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“The breadth of the essays on offer in this volume is truly impressive. . . . This book, or selected essays in it, could be put to excellent use in a variety of college courses, whether introductory or higher level, as well as being of use to anyone who wants to learn and think deeply about the historic and ongoing presence and influence of the Bible in daily American life.”

—Kipp Gilmore-Clough, Religion

“Goff, Farnsley, and Thuesen have prepared a feast full of fat insights and sweet research. The questions they raise will enable pastors and professors to better prepare sermons and classes with an eye toward ecumenical dialogue.”

—Zen Hess, Christian Century

“[T]his text adds to the growing library of scholarship that seeks to understand how we, as Americans, arrived at our public discourses regarding the Bible and Christianity in general, and perhaps, to remind us all that the Bible has been and remains more than a political tool.”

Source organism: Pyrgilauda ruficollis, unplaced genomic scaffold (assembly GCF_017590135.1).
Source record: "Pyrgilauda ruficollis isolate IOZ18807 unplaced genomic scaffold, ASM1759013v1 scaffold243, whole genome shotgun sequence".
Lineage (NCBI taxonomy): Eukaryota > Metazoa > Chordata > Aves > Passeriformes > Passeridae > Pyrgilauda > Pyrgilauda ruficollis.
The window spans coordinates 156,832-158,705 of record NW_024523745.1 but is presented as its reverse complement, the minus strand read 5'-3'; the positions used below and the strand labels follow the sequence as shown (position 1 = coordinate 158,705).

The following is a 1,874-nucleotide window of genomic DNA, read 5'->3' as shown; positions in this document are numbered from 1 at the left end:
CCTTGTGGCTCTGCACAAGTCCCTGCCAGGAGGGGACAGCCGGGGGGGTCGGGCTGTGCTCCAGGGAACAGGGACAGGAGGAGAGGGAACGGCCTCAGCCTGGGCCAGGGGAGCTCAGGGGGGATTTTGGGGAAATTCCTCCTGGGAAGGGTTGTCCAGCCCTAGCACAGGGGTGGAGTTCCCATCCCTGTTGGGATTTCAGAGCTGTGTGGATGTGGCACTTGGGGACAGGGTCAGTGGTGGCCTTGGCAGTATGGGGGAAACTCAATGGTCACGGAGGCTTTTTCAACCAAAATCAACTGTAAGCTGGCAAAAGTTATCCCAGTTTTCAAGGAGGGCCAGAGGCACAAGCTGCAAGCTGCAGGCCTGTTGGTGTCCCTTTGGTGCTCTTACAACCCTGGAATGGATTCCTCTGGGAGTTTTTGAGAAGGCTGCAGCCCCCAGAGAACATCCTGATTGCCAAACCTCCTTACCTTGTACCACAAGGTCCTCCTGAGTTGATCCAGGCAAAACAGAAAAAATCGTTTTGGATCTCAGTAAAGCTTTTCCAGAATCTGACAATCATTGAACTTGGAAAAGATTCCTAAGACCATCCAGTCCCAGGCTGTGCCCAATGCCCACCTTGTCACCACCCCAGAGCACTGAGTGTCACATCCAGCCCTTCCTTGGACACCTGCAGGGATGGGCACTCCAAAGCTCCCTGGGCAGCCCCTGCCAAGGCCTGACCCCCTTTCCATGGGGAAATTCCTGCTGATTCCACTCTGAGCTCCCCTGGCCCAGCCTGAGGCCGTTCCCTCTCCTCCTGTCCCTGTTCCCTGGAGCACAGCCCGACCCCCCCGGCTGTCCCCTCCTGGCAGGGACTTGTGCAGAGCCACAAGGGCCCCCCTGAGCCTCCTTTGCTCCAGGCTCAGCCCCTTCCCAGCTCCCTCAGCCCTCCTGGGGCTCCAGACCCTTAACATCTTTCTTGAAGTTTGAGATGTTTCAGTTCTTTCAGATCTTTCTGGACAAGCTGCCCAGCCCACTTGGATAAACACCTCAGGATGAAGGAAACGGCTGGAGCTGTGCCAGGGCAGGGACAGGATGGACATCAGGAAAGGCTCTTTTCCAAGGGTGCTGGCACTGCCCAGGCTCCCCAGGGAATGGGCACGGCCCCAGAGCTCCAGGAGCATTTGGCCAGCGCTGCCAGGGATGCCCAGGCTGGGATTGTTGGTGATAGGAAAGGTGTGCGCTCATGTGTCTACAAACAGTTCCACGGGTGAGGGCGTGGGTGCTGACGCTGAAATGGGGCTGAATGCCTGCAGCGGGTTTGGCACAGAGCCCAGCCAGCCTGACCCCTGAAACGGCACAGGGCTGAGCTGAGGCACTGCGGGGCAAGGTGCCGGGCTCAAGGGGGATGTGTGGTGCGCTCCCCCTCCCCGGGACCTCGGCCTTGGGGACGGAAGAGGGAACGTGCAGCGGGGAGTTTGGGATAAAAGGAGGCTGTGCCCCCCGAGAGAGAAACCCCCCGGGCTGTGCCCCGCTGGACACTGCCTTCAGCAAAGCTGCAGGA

—Terry L. Nugent, Reading Religion

“A reviewer cannot do justice to the twenty-eight chapters which comprise this book, each of which could handily and fairly attract book-length treatment.”

—Martin E. Marty, Journal of Ecclesiastical History

“This collection of essays offers a cornucopia of new data, old data cast in fresh light, clear writing, deep research, and arresting insights about the unparalleled role of the Bible in American culture. The editors’ introductory summary of recent quantitative studies of the Bible’s presence in contemporary daily life, and Mark Noll’s rumination on the meaning of the Bible for understanding the nation’s history, form impressive bookends for two-dozen ground-breaking chapters, crafted by experts in American religion. Collections come and go, but this one will stand the test of time.”

—Grant Wacker, Gilbert T. Rowe Professor Emeritus of Christian History, Duke Divinity School